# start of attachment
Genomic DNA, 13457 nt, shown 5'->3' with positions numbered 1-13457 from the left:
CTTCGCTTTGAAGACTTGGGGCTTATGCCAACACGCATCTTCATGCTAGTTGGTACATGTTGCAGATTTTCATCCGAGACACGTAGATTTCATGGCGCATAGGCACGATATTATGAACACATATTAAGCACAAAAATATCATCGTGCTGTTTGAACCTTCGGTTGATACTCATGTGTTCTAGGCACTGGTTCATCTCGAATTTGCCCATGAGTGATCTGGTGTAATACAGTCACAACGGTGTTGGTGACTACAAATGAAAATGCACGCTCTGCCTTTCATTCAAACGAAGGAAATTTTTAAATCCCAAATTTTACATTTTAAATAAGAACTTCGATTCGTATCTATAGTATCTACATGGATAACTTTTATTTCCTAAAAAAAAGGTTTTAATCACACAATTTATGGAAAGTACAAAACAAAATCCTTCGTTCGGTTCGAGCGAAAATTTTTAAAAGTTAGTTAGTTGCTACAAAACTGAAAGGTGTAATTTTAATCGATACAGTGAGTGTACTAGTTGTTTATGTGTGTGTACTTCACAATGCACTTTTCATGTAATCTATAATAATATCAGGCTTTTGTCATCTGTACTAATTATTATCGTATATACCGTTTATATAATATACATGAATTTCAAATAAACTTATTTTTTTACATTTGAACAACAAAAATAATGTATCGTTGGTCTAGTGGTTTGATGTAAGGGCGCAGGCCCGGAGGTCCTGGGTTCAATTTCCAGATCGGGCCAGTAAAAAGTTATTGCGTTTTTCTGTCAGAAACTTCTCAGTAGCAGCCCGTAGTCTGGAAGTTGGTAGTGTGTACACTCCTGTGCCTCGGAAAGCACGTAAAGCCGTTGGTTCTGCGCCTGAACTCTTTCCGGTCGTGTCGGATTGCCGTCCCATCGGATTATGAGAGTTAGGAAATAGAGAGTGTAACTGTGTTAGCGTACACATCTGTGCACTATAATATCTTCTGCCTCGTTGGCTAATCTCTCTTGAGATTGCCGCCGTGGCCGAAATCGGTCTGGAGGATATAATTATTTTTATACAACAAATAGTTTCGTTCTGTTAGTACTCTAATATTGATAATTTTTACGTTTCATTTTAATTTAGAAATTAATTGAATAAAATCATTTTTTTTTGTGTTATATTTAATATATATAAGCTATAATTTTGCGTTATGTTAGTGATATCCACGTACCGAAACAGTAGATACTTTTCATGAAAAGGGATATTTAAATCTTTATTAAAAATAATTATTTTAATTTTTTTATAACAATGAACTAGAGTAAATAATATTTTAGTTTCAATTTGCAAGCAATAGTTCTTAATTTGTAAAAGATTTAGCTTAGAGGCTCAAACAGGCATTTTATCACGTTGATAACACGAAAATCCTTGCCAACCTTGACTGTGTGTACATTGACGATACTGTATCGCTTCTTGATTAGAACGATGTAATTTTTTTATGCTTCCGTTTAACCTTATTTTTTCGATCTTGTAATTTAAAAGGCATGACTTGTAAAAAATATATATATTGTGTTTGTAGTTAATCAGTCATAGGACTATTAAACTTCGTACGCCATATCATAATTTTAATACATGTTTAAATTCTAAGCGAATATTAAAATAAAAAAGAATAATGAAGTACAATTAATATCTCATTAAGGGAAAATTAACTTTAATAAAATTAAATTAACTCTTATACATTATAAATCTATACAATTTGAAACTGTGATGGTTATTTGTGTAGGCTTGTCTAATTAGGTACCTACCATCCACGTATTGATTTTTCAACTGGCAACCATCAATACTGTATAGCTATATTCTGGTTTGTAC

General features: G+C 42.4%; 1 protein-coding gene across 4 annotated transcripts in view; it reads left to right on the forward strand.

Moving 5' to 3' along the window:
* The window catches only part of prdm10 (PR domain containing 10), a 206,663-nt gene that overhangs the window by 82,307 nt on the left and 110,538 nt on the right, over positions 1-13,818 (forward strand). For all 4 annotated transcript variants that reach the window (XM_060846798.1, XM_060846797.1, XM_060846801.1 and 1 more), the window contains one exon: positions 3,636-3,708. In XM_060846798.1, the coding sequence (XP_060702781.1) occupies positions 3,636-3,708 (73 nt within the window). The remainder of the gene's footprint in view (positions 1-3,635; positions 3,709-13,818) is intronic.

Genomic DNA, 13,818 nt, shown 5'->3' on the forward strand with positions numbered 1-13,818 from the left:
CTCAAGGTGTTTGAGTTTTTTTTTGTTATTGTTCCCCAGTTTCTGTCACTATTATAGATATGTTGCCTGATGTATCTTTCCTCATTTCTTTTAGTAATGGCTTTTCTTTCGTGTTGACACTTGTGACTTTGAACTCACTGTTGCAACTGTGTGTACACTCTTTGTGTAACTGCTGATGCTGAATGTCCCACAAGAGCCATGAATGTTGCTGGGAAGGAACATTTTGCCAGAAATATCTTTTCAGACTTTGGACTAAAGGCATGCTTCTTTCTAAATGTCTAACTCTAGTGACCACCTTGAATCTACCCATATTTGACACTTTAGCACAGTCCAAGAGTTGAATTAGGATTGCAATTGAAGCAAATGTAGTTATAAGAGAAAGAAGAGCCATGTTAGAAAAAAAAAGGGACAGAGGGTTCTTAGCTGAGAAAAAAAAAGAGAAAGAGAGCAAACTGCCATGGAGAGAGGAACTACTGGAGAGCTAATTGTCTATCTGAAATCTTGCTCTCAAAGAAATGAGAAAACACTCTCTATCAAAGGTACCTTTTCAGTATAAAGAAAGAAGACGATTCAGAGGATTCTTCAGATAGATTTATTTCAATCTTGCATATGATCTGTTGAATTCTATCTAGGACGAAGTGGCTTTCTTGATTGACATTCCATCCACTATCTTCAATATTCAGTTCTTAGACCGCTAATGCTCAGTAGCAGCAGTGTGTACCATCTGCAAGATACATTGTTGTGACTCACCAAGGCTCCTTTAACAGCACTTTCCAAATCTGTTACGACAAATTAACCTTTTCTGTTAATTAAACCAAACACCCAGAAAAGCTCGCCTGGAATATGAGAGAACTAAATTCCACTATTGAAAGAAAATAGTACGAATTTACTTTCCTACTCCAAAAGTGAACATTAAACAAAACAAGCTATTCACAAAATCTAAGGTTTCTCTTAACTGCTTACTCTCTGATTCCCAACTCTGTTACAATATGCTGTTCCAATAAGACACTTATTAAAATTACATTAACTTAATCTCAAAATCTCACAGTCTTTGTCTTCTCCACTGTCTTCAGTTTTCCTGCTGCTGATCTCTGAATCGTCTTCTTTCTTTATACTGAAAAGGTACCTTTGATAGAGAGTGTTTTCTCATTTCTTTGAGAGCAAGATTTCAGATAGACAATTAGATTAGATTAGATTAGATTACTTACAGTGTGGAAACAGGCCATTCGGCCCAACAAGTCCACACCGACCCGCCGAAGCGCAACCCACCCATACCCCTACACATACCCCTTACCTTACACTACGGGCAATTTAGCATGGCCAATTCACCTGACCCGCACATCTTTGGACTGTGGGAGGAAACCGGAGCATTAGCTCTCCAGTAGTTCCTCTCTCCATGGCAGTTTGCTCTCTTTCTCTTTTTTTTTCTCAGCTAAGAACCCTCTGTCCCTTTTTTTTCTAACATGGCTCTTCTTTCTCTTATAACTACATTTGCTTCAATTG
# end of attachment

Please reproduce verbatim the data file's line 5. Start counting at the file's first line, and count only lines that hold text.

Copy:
* The window catches only part of prdm10 (PR domain containing 10), a 206,663-nt gene that overhangs the window by 82,307 nt on the left and 110,538 nt on the right, over positions 1-13,818 (forward strand). For all 4 annotated transcript variants that reach the window (XM_060846798.1, XM_060846797.1, XM_060846801.1 and 1 more), the window contains one exon: positions 3,636-3,708. In XM_060846798.1, the coding sequence (XP_060702781.1) occupies positions 3,636-3,708 (73 nt within the window). The remainder of the gene's footprint in view (positions 1-3,635; positions 3,709-13,818) is intronic.